Recently, we have seen a number of students coming to SFG Certifications who clean and swing with their thumbs up. I am here to put an end to this fashion.
The Proper Thumb Position for StrongFirst
Other kettlebell systems have been known to use a variety of fist positions and they often have good reasons in their own context. For instance, keeping the thumbs up at all times is an efficient way to clean when you are going for 100 reps. For StrongFirst, this grip is unacceptable. We are after power, not reps. And when you attempt to move kettlebells fast with the hammer grip, you are risking injuring your elbows on the bottom of the backswing. You could literally arm-bar yourself.
At the SFG Certification, we teach starting the clean with the thumb pointing slightly down, about seven to eight o’clock for the right arm. For doubles, we are looking for a very open “V.” A “V” opens up more space between your legs when you clean heavy doubles.
A “barbell” grip, with the handles in line and the palms facing straight down, is totally acceptable for a beginning girevik. Once you get stronger though, you might find it difficult to pass a pair of heavy kettlebells between your legs.
You may have seen Geoff Neupert, Master SFG, employ yet another grip: keeping the thumbs turned up to ten and two o’clock. Like the classic “V,”an inverted “V” gives large kettlebells more space to pass between the legs. An additional benefit, points out Geoff, is that this grip prevents some gireviks, especially big-chested ones, from rounding their upper backs and unpacking the shoulders on the bottom of a clean. The inverted “V” is an individual choice of an advanced practitioner, not an SFG standard. Because, like with a hammer grip, there is a risk of injuring your biceps.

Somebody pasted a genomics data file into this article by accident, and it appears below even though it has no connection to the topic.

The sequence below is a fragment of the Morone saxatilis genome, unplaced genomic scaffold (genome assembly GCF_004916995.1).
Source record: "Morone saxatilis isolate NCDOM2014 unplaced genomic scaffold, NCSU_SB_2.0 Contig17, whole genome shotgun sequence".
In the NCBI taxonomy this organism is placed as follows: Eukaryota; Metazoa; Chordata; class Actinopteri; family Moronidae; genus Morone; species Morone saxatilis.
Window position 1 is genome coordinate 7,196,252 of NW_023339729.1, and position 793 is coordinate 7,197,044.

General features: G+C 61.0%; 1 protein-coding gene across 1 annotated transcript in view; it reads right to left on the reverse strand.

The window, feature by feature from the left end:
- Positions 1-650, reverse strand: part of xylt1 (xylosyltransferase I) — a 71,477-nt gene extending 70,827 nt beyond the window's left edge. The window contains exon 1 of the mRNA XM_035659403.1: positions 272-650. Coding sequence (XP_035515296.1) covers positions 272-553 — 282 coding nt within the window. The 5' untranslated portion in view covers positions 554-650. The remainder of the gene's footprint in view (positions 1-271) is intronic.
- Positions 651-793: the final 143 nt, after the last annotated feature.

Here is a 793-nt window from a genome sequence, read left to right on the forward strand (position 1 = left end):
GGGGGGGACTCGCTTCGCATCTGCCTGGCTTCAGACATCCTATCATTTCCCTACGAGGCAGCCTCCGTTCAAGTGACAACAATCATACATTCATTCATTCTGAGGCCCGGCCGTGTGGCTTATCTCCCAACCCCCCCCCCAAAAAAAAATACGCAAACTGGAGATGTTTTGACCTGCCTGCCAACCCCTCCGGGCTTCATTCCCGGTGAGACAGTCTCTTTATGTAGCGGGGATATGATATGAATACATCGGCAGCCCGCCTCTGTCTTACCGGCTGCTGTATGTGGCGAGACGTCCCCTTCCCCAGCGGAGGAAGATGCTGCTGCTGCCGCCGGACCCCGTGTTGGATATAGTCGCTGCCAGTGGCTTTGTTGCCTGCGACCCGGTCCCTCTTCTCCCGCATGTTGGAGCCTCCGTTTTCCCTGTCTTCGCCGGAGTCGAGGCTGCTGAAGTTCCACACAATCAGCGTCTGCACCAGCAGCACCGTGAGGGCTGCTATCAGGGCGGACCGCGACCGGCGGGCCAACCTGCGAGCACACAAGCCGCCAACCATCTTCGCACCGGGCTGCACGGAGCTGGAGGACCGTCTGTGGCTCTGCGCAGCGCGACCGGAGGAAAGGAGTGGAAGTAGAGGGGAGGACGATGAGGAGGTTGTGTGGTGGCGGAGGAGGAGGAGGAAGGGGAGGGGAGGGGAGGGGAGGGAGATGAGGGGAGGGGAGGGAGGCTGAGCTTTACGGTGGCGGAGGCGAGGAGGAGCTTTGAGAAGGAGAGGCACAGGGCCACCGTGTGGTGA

Thumb Position and Lat Engagement
The proponents of the hammer grip like to argue that it allows them to engage their lats more. You may have noticed the connection between the wrist and the shoulder rotation—the former tends to drive the latter. This is why the hammer and the inverted “V” make it easier to screw your shoulders into their sockets. The fist turns and turns the shoulder in turn.
Jon Engum, Master SFG and a high-level martial artist, is not impressed: “I can engage my lat in a punch with a horizontal fist just as well as a vertical fist.” Neurologically, you should be able to disassociate the movement of these two joints—turning one does not have to turn the other.
Here is a drill to teach you how to do this:
Stand up and straighten out one arm in front of you, its palm facing down. Maximally rotate your shoulder (external rotation) and your wrist (supination) until your palm faces up. Note the tight “screwed in” sensation in the shoulder.
Repeat the above drill—turn your palm up and screw your shoulder into its socket. Anti-shrug your shoulder with your lat. Note the tight sensation in your armpit. Without losing this sensation and without disturbing the shoulder alignment slowly turn your palm down.
Power to your pulls!